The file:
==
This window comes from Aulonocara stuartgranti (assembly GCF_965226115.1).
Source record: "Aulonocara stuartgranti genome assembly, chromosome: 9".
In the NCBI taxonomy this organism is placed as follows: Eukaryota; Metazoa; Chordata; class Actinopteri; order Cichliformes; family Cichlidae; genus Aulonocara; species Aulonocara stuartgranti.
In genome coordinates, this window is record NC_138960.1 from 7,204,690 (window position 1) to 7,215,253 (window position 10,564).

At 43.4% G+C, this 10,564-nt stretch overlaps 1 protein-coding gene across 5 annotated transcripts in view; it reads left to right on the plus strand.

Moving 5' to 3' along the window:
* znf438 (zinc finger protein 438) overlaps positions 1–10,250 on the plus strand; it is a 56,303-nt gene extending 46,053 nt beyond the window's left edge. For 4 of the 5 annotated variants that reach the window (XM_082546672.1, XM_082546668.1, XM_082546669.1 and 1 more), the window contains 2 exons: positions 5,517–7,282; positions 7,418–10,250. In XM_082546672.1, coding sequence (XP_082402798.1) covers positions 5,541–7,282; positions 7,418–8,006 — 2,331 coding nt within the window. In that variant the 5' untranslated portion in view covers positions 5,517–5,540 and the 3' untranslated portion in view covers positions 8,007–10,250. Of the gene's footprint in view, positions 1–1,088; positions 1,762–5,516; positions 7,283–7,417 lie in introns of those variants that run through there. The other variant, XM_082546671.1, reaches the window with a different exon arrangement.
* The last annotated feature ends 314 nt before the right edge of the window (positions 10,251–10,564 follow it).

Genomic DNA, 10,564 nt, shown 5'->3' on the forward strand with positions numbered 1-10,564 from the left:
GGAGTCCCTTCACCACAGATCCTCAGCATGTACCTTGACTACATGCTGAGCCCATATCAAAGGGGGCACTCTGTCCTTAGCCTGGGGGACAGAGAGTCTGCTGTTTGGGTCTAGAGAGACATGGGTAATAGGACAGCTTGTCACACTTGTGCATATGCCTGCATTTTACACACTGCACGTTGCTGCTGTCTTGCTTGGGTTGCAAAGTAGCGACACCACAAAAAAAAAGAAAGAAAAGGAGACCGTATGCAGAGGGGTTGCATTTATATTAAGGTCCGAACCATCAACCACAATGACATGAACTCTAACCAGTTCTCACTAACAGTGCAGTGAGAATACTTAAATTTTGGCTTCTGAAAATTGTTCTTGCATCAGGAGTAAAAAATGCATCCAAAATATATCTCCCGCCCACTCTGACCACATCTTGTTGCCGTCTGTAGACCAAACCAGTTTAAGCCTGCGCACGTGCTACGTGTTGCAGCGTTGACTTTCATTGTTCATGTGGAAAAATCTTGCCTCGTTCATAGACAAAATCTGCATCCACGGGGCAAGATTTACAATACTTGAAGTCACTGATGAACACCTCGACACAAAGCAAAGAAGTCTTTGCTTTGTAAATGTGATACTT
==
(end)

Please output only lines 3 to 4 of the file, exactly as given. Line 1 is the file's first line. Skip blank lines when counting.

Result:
In the NCBI taxonomy this organism is placed as follows: Eukaryota; Metazoa; Chordata; class Actinopteri; order Cichliformes; family Cichlidae; genus Aulonocara; species Aulonocara stuartgranti.
In genome coordinates, this window is record NC_138960.1 from 7,204,690 (window position 1) to 7,215,253 (window position 10,564).